I like the Unreal universe, and all of the Unreal games (yes, even the oft-lambasted UT3). I’ve reviewed some of the Unreal games multiple times, and some none at all — but since I haven’t played any one of them all the way through for a little while now, I thought it would be a nice exercise to play all of them all the way through. Back to back.
- Unreal, Return to Na Pali
- Unreal Tournament
- Operation: Na Pali
- Unreal II: the Awakening
- Unreal Tournament 2004
- Unreal Tournament 3
What do you mean, Operation: Na Pali is a mod and not an Unreal game. Have you ever played it?
Operation: Na Pali
UT might have been my first ever shooter, but mod Operation: Na Pali was my first ever experience of a pure singleplayer linear FPS. ONP was a surprise because I didn’t expect more than a few missions — and then it just kept going and going, unraveling stunning vista after stunning vista across the same glorious spread of mountains, ruins and industrial settings as I would later discover in the original Unreal. There are more than 30 maps, of varying length.
I installed Operation: Na Pali during my formative years; I was first playing it about the time Erasure released their cover version of Peter Gabriel’s Solsbury Hill, one of the songs that unleashed my love of music.
I wanted to include ONP in my Ultimate Unreal Binge because I’d say it’s a truer sequel to Unreal than Unreal II; it’s cut from exactly the same cloth as the original, but (like Return to Na Pali) adds a few further refinements to the mix. It certainly wouldn’t have been out of place as an official mission pack… Well, without the occasional l33tsp34k in the dialogue and messages.
ONP isn’t just where I fell in love with Unreal — it’s where I fell in love with singleplayer story-driven FPSes as a whole. So since it’s got such a special place in my heart, it’s only right that I give it some attention. If you want it for yourself, and have UT, drop by the ModDB profile.
The use of dialogue is, to me, the logical conclusion of Return to Na Pali‘s end-of-mission round-ups. That is, the main character just spends the game talking to himself.
Well, trapped alone on a frightening alien world a long way from home, a world that has claimed hundreds of lives and lost starships, wouldn’t you talk to yourself? As well as being a great way to set the mood with startled exclamations or perk you up with a few cheap gags, it’s an even better way to keep track of objectives without having to stop and look at an objectives window.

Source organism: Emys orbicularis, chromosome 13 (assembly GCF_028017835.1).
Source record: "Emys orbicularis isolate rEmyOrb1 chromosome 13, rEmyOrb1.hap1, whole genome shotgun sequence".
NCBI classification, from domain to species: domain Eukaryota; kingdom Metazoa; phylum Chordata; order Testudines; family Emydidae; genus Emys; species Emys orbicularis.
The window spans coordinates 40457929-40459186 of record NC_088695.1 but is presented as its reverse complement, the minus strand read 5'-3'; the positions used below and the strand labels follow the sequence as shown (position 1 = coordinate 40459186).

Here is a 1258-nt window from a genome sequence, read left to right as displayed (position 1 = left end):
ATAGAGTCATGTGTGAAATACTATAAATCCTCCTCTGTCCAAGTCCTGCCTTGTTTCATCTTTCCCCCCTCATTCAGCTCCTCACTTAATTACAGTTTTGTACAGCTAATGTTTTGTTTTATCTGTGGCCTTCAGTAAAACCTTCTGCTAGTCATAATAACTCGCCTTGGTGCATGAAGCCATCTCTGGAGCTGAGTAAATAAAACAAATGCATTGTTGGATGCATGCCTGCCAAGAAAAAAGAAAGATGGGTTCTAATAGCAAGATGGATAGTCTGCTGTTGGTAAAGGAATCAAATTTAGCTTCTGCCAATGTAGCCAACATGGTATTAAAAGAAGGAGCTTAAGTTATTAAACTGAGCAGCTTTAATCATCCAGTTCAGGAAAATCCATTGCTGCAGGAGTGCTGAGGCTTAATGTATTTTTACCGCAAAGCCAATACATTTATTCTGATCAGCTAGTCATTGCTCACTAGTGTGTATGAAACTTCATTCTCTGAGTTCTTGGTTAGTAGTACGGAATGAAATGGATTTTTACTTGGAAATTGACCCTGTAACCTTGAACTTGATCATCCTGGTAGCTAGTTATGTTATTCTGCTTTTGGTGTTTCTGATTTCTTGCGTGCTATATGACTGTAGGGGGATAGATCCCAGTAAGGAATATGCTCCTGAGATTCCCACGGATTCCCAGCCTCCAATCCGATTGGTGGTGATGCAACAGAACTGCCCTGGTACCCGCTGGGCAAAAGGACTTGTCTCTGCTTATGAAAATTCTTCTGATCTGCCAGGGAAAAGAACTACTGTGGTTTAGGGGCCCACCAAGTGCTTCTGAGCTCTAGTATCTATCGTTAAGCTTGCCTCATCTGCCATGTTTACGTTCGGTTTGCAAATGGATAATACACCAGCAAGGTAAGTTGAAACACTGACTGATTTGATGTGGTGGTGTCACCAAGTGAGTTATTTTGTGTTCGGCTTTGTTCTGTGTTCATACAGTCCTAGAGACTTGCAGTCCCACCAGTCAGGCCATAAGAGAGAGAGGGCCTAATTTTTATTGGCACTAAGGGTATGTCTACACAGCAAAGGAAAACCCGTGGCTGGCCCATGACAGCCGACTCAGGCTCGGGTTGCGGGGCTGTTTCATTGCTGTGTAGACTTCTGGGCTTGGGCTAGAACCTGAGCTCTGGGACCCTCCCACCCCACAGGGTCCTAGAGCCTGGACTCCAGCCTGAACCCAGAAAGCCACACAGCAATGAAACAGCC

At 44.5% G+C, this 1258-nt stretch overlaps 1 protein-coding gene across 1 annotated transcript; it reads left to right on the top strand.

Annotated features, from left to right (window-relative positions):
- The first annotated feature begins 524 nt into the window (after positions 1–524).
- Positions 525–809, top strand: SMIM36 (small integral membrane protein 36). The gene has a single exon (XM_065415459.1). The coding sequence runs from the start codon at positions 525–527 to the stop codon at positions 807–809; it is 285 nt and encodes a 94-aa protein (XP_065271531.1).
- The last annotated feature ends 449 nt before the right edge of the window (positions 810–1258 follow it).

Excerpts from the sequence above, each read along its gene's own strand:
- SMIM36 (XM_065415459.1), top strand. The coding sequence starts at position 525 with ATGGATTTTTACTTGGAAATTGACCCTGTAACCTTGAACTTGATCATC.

The other thing I like about ONP is that, as what is effectively a terrible fanfic, it never strays into being obnoxious or annoying. What little lore it adds is perfectly in-keeping with what Unreal presented before — the way the Nali describe spaceships as metal birds and the Krall guards’ chafing under the rule of the Skaarj is honest extrapolation rather than dubious self-insertion.
It’s not exactly going to win awards for its story, or the quality of the text, mind you. The game shines for the same reasons Unreal does — atmosphere, scenery, a beautiful world. Made by a collective dream team of modders, ONP has as many memorable levels and “moments” as the original game (if not more) — if it wasn’t for the occasionally questionable dialogue, spelling and grammar (a lot of the mappers weren’t native English speakers so I can overlook this), you really wouldn’t know this mod wasn’t made by actual professionals. I sure hope they all got wonderful gaming jobs and lived happily ever after. I’d certainly employ any one of them on the strength of Operation: Na Pali.
Another seemingly small, but actually very effective, addition is that of allies. Rather than the Nali being passive helpers, some of them will join you and follow along for the ride. Hell, ONP is the reason why, when playing Unreal itself, I walked up to the first Mercenary I saw and didn’t expect him to tear me a new one. I wasn’t expecting a follower, but I was at least expecting him to be non-hostile. I think having living allies that actually follow you does a lot to dispel the loneliness of Unreal, where everything in the world bar a few Nali wanted to kill you.
Operation: Na Pali has its flaws. Indeed, there seems to be a large (and quite vocal) number of people who absolutely hate it. I don’t understand them, and I have no shame in declaring myself a lover of this mod.
I think the highest achievement as a mapper (rather than a total converter) is to extend the parent game so seamlessly that nobody can be sure what is original material and what is additional material. I think Team Vortex managed that with Operation: Na Pali.
This is how it should be done.